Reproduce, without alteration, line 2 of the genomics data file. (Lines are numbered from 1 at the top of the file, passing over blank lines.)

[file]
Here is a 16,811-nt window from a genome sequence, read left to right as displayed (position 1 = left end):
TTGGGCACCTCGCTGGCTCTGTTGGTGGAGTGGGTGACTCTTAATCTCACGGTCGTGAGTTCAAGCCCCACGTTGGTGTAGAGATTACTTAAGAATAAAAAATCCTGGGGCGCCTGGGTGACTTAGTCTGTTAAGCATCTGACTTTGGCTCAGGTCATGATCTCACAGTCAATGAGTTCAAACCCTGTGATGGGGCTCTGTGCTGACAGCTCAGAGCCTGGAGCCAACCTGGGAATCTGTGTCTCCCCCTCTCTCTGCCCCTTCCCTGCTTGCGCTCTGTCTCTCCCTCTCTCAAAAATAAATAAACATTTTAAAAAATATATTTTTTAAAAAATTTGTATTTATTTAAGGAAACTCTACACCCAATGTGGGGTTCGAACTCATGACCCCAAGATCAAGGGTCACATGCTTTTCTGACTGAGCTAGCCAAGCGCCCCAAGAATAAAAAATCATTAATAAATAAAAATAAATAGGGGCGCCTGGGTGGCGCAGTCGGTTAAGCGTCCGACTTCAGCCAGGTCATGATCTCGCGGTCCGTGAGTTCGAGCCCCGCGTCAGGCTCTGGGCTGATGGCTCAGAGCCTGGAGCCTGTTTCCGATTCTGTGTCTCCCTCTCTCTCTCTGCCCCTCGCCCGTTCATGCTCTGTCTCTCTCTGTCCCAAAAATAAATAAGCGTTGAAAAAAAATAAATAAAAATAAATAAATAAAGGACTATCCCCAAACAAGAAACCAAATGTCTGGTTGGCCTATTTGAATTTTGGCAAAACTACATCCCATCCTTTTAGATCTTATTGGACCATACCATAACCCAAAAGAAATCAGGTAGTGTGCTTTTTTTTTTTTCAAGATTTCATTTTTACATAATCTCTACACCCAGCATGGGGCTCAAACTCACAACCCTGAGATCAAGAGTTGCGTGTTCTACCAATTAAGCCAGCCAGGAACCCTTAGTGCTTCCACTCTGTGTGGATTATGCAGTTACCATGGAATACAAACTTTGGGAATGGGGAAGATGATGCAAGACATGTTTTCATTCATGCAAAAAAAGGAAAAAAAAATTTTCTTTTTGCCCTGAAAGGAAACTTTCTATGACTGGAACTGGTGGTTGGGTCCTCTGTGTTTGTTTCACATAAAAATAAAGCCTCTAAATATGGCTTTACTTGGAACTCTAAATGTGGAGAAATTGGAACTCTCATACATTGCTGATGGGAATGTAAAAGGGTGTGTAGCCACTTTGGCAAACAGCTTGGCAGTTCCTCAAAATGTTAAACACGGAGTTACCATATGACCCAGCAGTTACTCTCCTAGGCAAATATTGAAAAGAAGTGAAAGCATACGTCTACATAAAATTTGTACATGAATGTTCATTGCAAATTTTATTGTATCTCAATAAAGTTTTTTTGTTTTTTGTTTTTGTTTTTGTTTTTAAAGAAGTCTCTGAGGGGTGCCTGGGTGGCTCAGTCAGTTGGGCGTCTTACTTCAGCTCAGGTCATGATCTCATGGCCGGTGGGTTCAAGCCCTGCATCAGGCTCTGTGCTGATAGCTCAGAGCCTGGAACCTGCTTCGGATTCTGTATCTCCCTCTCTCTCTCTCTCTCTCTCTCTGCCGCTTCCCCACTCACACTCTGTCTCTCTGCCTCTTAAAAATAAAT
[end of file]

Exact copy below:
TTGGGCACCTCGCTGGCTCTGTTGGTGGAGTGGGTGACTCTTAATCTCACGGTCGTGAGTTCAAGCCCCACGTTGGTGTAGAGATTACTTAAGAATAAAAAATCCTGGGGCGCCTGGGTGACTTAGTCTGTTAAGCATCTGACTTTGGCTCAGGTCATGATCTCACAGTCAATGAGTTCAAACCCTGTGATGGGGCTCTGTGCTGACAGCTCAGAGCCTGGAGCCAACCTGGGAATCTGTGTCTCCCCCTCTCTCTGCCCCTTCCCTGCTTGCGCTCTGTCTCTCCCTCTCTCAAAAATAAATAAACATTTTAAAAAATATATTTTTTAAAAAATTTGTATTTATTTAAGGAAACTCTACACCCAATGTGGGGTTCGAACTCATGACCCCAAGATCAAGGGTCACATGCTTTTCTGACTGAGCTAGCCAAGCGCCCCAAGAATAAAAAATCATTAATAAATAAAAATAAATAGGGGCGCCTGGGTGGCGCAGTCGGTTAAGCGTCCGACTTCAGCCAGGTCATGATCTCGCGGTCCGTGAGTTCGAGCCCCGCGTCAGGCTCTGGGCTGATGGCTCAGAGCCTGGAGCCTGTTTCCGATTCTGTGTCTCCCTCTCTCTCTCTGCCCCTCGCCCGTTCATGCTCTGTCTCTCTCTGTCCCAAAAATAAATAAGCGTTGAAAAAAAATAAATAAAAATAAATAAATAAAGGACTATCCCCAAACAAGAAACCAAATGTCTGGTTGGCCTATTTGAATTTTGGCAAAACTACATCCCATCCTTTTAGATCTTATTGGACCATACCATAACCCAAAAGAAATCAGGTAGTGTGCTTTTTTTTTTTTCAAGATTTCATTTTTACATAATCTCTACACCCAGCATGGGGCTCAAACTCACAACCCTGAGATCAAGAGTTGCGTGTTCTACCAATTAAGCCAGCCAGGAACCCTTAGTGCTTCCACTCTGTGTGGATTATGCAGTTACCATGGAATACAAACTTTGGGAATGGGGAAGATGATGCAAGACATGTTTTCATTCATGCAAAAAAAGGAAAAAAAAATTTTCTTTTTGCCCTGAAAGGAAACTTTCTATGACTGGAACTGGTGGTTGGGTCCTCTGTGTTTGTTTCACATAAAAATAAAGCCTCTAAATATGGCTTTACTTGGAACTCTAAATGTGGAGAAATTGGAACTCTCATACATTGCTGATGGGAATGTAAAAGGGTGTGTAGCCACTTTGGCAAACAGCTTGGCAGTTCCTCAAAATGTTAAACACGGAGTTACCATATGACCCAGCAGTTACTCTCCTAGGCAAATATTGAAAAGAAGTGAAAGCATACGTCTACATAAAATTTGTACATGAATGTTCATTGCAAATTTTATTGTATCTCAATAAAGTTTTTTTGTTTTTTGTTTTTGTTTTTGTTTTTAAAGAAGTCTCTGAGGGGTGCCTGGGTGGCTCAGTCAGTTGGGCGTCTTACTTCAGCTCAGGTCATGATCTCATGGCCGGTGGGTTCAAGCCCTGCATCAGGCTCTGTGCTGATAGCTCAGAGCCTGGAACCTGCTTCGGATTCTGTATCTCCCTCTCTCTCTCTCTCTCTCTCTCTGCCGCTTCCCCACTCACACTCTGTCTCTCTGCCTCTTAAAAATAAAT